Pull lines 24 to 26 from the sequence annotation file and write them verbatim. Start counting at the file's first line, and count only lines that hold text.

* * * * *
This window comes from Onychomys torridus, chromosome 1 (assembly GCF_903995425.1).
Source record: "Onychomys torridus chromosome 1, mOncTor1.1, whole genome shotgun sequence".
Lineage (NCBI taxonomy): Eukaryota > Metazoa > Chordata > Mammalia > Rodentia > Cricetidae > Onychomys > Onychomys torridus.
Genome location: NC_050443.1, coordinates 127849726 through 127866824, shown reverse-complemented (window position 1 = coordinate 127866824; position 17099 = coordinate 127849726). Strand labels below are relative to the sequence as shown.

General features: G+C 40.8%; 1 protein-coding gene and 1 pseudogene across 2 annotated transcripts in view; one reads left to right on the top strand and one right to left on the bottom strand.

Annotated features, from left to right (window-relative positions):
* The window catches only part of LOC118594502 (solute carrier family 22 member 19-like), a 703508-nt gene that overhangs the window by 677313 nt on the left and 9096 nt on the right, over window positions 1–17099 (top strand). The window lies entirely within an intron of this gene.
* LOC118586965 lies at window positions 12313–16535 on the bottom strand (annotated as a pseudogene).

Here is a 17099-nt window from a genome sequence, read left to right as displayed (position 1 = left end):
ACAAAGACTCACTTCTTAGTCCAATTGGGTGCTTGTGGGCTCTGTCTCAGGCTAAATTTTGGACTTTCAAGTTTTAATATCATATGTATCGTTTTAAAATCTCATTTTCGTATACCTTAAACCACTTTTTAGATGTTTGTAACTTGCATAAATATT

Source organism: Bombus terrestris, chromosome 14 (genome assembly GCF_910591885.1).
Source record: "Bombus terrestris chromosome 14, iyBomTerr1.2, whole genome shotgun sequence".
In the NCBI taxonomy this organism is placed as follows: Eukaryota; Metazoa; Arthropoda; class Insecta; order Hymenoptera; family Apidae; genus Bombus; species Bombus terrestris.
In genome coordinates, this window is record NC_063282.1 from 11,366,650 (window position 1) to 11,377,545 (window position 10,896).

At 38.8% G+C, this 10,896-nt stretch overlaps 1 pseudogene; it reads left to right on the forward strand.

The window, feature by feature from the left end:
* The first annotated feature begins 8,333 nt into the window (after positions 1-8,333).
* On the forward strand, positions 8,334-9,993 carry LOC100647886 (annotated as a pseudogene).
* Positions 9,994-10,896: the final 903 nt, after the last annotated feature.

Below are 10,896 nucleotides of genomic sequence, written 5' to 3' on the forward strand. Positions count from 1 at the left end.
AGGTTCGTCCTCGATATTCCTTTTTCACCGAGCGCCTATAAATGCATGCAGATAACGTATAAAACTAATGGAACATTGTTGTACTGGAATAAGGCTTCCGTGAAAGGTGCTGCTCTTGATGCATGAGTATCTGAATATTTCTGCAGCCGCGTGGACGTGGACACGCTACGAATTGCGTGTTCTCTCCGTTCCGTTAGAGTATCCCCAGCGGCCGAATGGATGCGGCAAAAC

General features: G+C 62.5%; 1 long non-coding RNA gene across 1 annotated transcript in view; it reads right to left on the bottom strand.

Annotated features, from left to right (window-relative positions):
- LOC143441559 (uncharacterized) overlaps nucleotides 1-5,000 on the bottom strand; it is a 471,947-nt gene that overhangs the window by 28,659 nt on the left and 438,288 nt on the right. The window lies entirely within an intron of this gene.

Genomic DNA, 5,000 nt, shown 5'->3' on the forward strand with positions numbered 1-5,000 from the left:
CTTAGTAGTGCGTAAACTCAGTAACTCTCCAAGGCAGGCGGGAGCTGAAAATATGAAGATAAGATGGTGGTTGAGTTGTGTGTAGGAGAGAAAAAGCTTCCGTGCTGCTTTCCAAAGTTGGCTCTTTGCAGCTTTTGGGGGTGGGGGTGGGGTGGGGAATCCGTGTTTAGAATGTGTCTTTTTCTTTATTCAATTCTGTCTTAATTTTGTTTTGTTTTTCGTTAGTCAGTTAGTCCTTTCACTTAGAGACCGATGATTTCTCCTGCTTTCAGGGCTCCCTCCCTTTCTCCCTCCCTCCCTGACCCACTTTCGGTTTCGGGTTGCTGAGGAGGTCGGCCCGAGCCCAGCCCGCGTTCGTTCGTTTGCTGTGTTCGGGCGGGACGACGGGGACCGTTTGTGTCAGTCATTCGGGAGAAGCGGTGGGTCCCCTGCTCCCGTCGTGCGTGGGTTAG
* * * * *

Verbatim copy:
- LOC143441559 (uncharacterized) overlaps nucleotides 1-5,000 on the bottom strand; it is a 471,947-nt gene that overhangs the window by 28,659 nt on the left and 438,288 nt on the right. The window lies entirely within an intron of this gene.

Genomic DNA, 5,000 nt, shown 5'->3' on the forward strand with positions numbered 1-5,000 from the left:
CTTAGTAGTGCGTAAACTCAGTAACTCTCCAAGGCAGGCGGGAGCTGAAAATATGAAGATAAGATGGTGGTTGAGTTGTGTGTAGGAGAGAAAAAGCTTCCGTGCTGCTTTCCAAAGTTGGCTCTTTGCAGCTTTTGGGGGTGGGGGTGGGGTGGGGAATCCGTGTTTAGAATGTGTCTTTTTCTTTATTCAATTCTGTCTTAATTTTGTTTTGTTTTTCGTTAGTCAGTTAGTCCTTTCACTTAGAGACCGATGATTTCTCCTGCTTTCAGGGCTCCCTCCCTTTCTCCCTCCCTCCCTGACCCACTTTCGGTTTCGGGTTGCTGAGGAGGTCGGCCCGAGCCCAGCCCGCGTTCGTTCGTTTGCTGTGTTCGGGCGGGACGACGGGGACCGTTTGTGTCAGTCATTCGGGAGAAGCGGTGGGTCCCCTGCTCCCGTCGTGCGTGGGTTAG